Can Russia's Economy Afford Putin for Much Longer?
by Anders Aslund, Peterson Institute for International Economics
Op-ed distributed through Project Syndicate
September 20, 2008
© Project Syndicate
Today the whole world is being hit by a tremendous financial crisis, but Russia is facing a perfect storm. The Russian stock market is in free fall, plummeting by 60 percent since May 19, a loss of $900 billion. And the plunge is accelerating. As a result, Russia's economic growth is likely to fall sharply and suddenly.
One problem is that, after a long period of fiscal prudence, Russia's government has shown extraordinary ineptitude. Russia has enjoyed average annual economic growth of 7 percent since 1999. With huge current account and budget surpluses, it had accumulated international reserves of $600 billion by July. Its public debt was almost eliminated. But the open economy that has bred Russia's economic success requires the maintenance of sensible policies to succeed.
The initial American financial crisis barely touched Russia, but the global economic slowdown brought about a decline in oil and other commodity prices by more than one-third since July, which was a big blow. All the other hits, however, have been self-inflicted. The Russian financial crisis is high drama, best described as a tragedy in five acts.
On July 24, Prime Minister Vladimir Putin initiated the first act by fiercely attacking, without evidence, the timid owner of the giant coal and steel company Mechel for price-gouging and tax evasion. In three days, Mechel's shares lost half their value, triggering the Russian stock market's decline.
Then, on August 8, Putin launched the second act of this Russian tragedy: his long-planned attack on Georgia. Shockingly, Russia argued that it had the right to attack a country that harbored people to whom it had just issued passports, scaring all countries with Russian minorities. By recognizing the "independence" of the two occupied territories, Abkhazia and South Ossetia, Russia turned the whole world against it.
Russia's leaders have earned a reputation for being unreliable, quixotic, and unpredictable, but markets like trustworthiness, stability, and predictability. Not surprisingly, foreign investors no longer favor Putin's Russia.
Within a week of its attack on Georgia, Russia recorded a capital outflow of $16 billion, which has since increased to $30 billion. This is a small sum relative to Russia's currency reserves, but plenty for the underdeveloped banking system, which experienced a severe credit squeeze.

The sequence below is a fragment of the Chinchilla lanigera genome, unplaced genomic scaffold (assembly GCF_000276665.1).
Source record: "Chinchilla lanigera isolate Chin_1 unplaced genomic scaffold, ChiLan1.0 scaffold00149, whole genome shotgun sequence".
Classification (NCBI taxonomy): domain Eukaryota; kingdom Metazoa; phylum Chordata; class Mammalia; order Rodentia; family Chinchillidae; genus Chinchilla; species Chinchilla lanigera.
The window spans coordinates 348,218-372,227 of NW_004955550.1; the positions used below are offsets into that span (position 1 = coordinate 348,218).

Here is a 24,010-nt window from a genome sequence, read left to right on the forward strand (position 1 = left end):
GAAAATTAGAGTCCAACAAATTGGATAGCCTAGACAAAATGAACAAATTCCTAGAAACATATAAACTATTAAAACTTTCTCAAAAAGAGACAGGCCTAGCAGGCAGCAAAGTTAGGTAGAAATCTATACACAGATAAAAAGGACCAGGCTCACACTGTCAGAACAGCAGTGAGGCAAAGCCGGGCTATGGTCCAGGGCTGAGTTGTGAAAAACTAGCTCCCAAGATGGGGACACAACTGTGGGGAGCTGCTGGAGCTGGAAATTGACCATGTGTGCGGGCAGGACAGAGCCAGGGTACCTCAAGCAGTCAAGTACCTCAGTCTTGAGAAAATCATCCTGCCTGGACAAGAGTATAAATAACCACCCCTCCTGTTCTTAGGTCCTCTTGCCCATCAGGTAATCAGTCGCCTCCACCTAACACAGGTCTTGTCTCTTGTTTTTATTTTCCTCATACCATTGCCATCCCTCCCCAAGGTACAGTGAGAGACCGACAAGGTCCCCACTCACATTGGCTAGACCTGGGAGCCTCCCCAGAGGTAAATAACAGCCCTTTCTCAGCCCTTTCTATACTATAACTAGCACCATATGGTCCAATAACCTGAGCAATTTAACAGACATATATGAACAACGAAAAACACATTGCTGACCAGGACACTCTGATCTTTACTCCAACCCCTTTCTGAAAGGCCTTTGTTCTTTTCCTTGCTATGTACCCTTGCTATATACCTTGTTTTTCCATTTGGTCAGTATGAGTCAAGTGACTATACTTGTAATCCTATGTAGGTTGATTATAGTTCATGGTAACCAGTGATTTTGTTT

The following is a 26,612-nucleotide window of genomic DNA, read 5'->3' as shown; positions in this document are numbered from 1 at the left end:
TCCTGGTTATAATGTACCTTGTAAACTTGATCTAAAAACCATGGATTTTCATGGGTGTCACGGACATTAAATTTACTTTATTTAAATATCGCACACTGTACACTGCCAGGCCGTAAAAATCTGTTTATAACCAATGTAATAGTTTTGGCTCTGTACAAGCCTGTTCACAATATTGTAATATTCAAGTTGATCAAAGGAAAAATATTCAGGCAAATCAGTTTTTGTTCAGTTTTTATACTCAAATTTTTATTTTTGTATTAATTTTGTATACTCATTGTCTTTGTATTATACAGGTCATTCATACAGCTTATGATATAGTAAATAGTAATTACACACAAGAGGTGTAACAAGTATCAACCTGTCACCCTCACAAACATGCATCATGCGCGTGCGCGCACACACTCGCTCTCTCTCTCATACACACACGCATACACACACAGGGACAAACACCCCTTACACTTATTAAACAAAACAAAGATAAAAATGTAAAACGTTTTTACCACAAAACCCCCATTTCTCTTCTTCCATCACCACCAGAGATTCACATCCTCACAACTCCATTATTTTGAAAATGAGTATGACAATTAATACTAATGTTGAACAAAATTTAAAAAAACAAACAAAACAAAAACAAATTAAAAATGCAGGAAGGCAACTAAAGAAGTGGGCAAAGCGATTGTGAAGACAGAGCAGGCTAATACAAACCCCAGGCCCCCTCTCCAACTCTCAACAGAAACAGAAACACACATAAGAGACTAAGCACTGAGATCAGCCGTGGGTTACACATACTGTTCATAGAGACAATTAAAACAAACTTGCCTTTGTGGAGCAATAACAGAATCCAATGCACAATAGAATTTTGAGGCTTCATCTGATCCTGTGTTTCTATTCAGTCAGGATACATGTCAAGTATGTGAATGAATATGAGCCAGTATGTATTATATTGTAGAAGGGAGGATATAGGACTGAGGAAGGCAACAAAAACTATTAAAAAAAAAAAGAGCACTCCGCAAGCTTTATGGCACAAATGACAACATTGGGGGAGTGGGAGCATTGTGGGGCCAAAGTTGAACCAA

Putin continues to deny that Russia's financial problems were caused by his war in Georgia, and it took the Central Bank more than a month to provide substantial liquidity injections. But it was already too late, as the liquidity problem had become a matter of solidity. Overtly, Russian stock valuations look attractive, but by heaping abuse on foreigners, Putin has scared the foreigners away, while Russian investors have no money at hand. With every statement, Putin erodes Russia's political risk profile.
As is customary, many Russian businessmen pledged their shares to borrow money for stock purchases. As the stock market dives, they receive margin calls and are being forced to sell their shares at ever lower prices, causing the stock market's downward spiral to accelerate. In Soviet fashion, the Moscow stock exchanges closed for four days in a row in the week of September 15, because stocks plunged too fast. By denying the problem, the authorities have aggravated the lack of confidence.
On international financial markets, the war in Georgia has rendered Russian debt and bonds toxic. Interest rates on Russia's bonds have risen by 2–3 percentage points, and many Russian creditors no longer have access to international capital markets.
Russia is just about to enter the third act of this tragedy: a banking crisis. Numerous medium-sized banks, and some large ones, are set to go under in the stock market turmoil. Too many big investors can no longer meet their margin calls, while borrowing costs have risen sharply. The recent appreciation of the dollar adds to their hardship.
In the fourth act, the real estate bubble will burst. A reasonable guess would be that Moscow's astronomic real estate prices will fall by at least two-thirds. That will exacerbate the banking crisis.
In the fifth act, investment will seize up. Why continue building when you can neither finance your investment nor sell real estate? Russian consumers are already scared and will cut their consumption, causing aggregate demand to contract.
In the end, real economic growth will come to a screeching halt, perhaps as early as next year. Other factors are likely to aggravate the situation. High-level corruption is so rampant that Russia appears unable to build major public infrastructure projects. Oil and other commodity prices are likely to fall further, and oil and gas production have already stagnated. Putin has turned his back on the World Trade Organization and is promoting protectionism, which will also harm growth.
Strangely, the most solid parts of the Russian financial system are the state budget and the currency reserves, but it is too late for them to prevent this tragedy. Neither arbitrary state intervention nor brutality will restore investor confidence.
The villain in this drama is Vladimir Putin, who has thrived on eight years of rapid growth generated by the market reforms of his predecessor, Boris Yeltsin. Russia had a good chance of escaping this international financial crisis, but, through his ruthlessness and ineptitude, Putin has rendered his poor country a prime victim. How long can Russia afford such an expensive prime minister?